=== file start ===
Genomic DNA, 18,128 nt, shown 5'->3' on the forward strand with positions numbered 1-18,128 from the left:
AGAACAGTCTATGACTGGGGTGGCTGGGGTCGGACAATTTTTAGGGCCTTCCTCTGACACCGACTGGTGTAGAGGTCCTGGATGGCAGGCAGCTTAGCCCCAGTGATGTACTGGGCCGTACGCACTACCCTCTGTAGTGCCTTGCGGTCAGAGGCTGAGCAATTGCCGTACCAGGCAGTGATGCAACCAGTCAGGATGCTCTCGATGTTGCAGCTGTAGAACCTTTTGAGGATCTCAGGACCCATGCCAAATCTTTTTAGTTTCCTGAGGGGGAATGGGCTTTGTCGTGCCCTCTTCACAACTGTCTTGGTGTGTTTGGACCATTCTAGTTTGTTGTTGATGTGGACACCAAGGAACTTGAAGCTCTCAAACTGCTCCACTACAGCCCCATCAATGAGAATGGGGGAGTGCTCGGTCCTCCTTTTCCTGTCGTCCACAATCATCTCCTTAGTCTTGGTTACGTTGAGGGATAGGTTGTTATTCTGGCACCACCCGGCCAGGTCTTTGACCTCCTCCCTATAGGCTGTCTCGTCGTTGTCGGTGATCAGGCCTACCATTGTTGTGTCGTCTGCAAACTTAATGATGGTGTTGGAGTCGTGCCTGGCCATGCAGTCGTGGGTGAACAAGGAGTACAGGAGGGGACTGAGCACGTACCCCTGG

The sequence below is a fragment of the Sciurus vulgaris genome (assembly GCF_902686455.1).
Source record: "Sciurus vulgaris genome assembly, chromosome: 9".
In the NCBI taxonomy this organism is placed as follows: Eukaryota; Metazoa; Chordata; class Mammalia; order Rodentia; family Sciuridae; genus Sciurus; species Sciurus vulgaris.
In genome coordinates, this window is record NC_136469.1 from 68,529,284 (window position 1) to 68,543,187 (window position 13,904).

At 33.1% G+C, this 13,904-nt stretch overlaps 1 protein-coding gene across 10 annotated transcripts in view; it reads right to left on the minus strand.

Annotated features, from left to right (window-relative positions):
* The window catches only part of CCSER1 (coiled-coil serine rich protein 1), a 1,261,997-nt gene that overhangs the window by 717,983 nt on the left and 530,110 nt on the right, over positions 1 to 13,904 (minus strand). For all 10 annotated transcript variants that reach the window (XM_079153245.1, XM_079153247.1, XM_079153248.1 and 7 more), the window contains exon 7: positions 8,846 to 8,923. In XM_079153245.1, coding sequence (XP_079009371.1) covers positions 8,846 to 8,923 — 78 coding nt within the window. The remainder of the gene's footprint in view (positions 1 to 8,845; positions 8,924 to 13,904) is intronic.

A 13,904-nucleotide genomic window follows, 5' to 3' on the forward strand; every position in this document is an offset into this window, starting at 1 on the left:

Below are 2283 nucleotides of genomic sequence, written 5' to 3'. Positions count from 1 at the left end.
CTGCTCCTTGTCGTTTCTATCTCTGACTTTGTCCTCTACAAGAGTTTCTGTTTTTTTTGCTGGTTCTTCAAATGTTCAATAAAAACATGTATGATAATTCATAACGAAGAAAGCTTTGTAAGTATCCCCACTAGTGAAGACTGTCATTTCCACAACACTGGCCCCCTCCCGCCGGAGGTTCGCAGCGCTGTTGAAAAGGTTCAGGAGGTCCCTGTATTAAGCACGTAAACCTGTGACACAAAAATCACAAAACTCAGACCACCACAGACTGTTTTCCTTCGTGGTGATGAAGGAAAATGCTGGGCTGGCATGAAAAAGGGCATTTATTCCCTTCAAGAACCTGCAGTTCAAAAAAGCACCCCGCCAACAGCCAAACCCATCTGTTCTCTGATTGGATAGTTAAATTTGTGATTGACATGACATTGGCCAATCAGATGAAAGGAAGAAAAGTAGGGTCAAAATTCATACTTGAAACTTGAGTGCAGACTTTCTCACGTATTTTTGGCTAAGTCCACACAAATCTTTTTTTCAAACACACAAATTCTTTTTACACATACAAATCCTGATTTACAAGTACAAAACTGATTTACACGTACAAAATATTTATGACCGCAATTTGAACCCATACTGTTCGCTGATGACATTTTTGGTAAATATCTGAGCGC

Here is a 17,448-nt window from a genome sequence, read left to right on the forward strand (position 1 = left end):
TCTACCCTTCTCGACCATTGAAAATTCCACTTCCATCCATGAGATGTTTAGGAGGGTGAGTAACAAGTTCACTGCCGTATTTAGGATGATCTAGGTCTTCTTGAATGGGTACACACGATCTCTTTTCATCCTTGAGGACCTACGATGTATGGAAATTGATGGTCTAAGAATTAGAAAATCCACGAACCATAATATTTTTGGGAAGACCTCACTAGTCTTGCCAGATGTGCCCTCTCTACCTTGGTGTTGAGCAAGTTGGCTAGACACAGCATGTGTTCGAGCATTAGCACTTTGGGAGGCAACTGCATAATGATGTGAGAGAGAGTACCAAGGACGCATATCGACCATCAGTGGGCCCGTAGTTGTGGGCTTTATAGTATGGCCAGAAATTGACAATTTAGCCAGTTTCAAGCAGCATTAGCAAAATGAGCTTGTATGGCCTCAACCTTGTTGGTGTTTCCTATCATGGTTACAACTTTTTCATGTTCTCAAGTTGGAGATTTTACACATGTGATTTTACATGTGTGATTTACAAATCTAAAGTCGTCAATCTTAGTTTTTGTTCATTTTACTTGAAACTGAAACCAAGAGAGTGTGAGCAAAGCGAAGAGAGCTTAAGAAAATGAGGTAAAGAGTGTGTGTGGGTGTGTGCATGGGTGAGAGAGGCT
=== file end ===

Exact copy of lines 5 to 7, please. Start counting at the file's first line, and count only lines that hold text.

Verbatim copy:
In the NCBI taxonomy this organism is placed as follows: Eukaryota; Metazoa; Chordata; class Mammalia; order Rodentia; family Sciuridae; genus Sciurus; species Sciurus vulgaris.
In genome coordinates, this window is record NC_136469.1 from 68,529,284 (window position 1) to 68,543,187 (window position 13,904).

At 33.1% G+C, this 13,904-nt stretch overlaps 1 protein-coding gene across 10 annotated transcripts in view; it reads right to left on the minus strand.